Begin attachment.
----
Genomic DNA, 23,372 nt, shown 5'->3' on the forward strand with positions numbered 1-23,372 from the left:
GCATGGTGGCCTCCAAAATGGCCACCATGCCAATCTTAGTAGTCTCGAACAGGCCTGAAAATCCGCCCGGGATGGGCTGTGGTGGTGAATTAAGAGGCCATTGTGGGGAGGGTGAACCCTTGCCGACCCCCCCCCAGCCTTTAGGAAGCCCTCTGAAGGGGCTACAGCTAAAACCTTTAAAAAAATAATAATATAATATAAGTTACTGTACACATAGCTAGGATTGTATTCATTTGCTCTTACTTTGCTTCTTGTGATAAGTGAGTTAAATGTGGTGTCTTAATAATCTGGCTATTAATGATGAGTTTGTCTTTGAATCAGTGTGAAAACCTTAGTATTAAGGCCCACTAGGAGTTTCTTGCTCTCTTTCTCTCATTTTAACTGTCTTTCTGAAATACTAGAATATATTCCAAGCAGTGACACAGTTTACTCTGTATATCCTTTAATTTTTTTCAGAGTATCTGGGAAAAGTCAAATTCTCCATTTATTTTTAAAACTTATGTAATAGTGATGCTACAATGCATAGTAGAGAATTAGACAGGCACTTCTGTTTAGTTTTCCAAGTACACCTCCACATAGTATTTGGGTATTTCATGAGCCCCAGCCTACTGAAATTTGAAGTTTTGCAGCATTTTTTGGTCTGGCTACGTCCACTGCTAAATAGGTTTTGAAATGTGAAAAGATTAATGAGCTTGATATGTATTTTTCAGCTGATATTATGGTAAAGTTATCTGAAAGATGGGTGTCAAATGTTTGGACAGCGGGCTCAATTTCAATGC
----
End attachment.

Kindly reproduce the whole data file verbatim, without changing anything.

Genomic DNA, 23,372 nt, shown 5'->3' on the forward strand with positions numbered 1-23,372 from the left:
GCATGGTGGCCTCCAAAATGGCCACCATGCCAATCTTAGTAGTCTCGAACAGGCCTGAAAATCCGCCCGGGATGGGCTGTGGTGGTGAATTAAGAGGCCATTGTGGGGAGGGTGAACCCTTGCCGACCCCCCCCCAGCCTTTAGGAAGCCCTCTGAAGGGGCTACAGCTAAAACCTTTAAAAAAATAATAATATAATATAAGTTACTGTACACATAGCTAGGATTGTATTCATTTGCTCTTACTTTGCTTCTTGTGATAAGTGAGTTAAATGTGGTGTCTTAATAATCTGGCTATTAATGATGAGTTTGTCTTTGAATCAGTGTGAAAACCTTAGTATTAAGGCCCACTAGGAGTTTCTTGCTCTCTTTCTCTCATTTTAACTGTCTTTCTGAAATACTAGAATATATTCCAAGCAGTGACACAGTTTACTCTGTATATCCTTTAATTTTTTTCAGAGTATCTGGGAAAAGTCAAATTCTCCATTTATTTTTAAAACTTATGTAATAGTGATGCTACAATGCATAGTAGAGAATTAGACAGGCACTTCTGTTTAGTTTTCCAAGTACACCTCCACATAGTATTTGGGTATTTCATGAGCCCCAGCCTACTGAAATTTGAAGTTTTGCAGCATTTTTTGGTCTGGCTACGTCCACTGCTAAATAGGTTTTGAAATGTGAAAAGATTAATGAGCTTGATATGTATTTTTCAGCTGATATTATGGTAAAGTTATCTGAAAGATGGGTGTCAAATGTTTGGACAGCGGGCTCAATTTCAATGC